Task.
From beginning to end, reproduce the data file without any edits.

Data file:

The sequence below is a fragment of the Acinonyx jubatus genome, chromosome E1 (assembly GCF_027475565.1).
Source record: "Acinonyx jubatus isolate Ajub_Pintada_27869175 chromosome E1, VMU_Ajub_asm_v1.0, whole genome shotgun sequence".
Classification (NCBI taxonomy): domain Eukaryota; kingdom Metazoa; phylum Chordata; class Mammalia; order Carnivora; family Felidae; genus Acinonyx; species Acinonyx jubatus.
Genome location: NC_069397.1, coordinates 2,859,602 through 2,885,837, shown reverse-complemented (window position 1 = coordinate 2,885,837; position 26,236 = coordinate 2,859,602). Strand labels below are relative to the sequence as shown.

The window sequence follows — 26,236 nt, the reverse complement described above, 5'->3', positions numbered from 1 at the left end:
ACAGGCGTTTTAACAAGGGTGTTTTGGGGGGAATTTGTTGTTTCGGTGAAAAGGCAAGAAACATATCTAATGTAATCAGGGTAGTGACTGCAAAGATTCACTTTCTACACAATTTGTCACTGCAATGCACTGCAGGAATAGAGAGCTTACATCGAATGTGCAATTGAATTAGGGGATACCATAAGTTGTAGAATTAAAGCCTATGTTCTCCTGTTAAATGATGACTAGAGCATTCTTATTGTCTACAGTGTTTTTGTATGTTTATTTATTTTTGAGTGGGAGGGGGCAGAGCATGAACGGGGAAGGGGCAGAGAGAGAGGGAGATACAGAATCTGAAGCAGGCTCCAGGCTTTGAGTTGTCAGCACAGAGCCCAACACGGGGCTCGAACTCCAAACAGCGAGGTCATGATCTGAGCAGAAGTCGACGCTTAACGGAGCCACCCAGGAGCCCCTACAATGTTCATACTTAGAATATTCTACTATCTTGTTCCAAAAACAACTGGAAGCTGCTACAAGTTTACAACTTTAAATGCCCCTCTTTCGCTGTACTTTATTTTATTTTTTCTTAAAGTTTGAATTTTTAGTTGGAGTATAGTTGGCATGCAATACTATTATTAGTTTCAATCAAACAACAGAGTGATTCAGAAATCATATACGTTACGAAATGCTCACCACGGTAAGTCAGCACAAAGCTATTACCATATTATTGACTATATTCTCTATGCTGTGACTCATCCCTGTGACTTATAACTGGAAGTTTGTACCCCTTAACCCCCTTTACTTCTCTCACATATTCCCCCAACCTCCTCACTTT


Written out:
The sequence below is a fragment of the Acinonyx jubatus genome, chromosome E1 (assembly GCF_027475565.1).
Source record: "Acinonyx jubatus isolate Ajub_Pintada_27869175 chromosome E1, VMU_Ajub_asm_v1.0, whole genome shotgun sequence".
Classification (NCBI taxonomy): domain Eukaryota; kingdom Metazoa; phylum Chordata; class Mammalia; order Carnivora; family Felidae; genus Acinonyx; species Acinonyx jubatus.
Genome location: NC_069397.1, coordinates 2,859,602 through 2,885,837, shown reverse-complemented (window position 1 = coordinate 2,885,837; position 26,236 = coordinate 2,859,602). Strand labels below are relative to the sequence as shown.

The window sequence follows — 26,236 nt, the reverse complement described above, 5'->3', positions numbered from 1 at the left end:
ACAGGCGTTTTAACAAGGGTGTTTTGGGGGGAATTTGTTGTTTCGGTGAAAAGGCAAGAAACATATCTAATGTAATCAGGGTAGTGACTGCAAAGATTCACTTTCTACACAATTTGTCACTGCAATGCACTGCAGGAATAGAGAGCTTACATCGAATGTGCAATTGAATTAGGGGATACCATAAGTTGTAGAATTAAAGCCTATGTTCTCCTGTTAAATGATGACTAGAGCATTCTTATTGTCTACAGTGTTTTTGTATGTTTATTTATTTTTGAGTGGGAGGGGGCAGAGCATGAACGGGGAAGGGGCAGAGAGAGAGGGAGATACAGAATCTGAAGCAGGCTCCAGGCTTTGAGTTGTCAGCACAGAGCCCAACACGGGGCTCGAACTCCAAACAGCGAGGTCATGATCTGAGCAGAAGTCGACGCTTAACGGAGCCACCCAGGAGCCCCTACAATGTTCATACTTAGAATATTCTACTATCTTGTTCCAAAAACAACTGGAAGCTGCTACAAGTTTACAACTTTAAATGCCCCTCTTTCGCTGTACTTTATTTTATTTTTTCTTAAAGTTTGAATTTTTAGTTGGAGTATAGTTGGCATGCAATACTATTATTAGTTTCAATCAAACAACAGAGTGATTCAGAAATCATATACGTTACGAAATGCTCACCACGGTAAGTCAGCACAAAGCTATTACCATATTATTGACTATATTCTCTATGCTGTGACTCATCCCTGTGACTTATAACTGGAAGTTTGTACCCCTTAACCCCCTTTACTTCTCTCACATATTCCCCCAACCTCCTCACTTT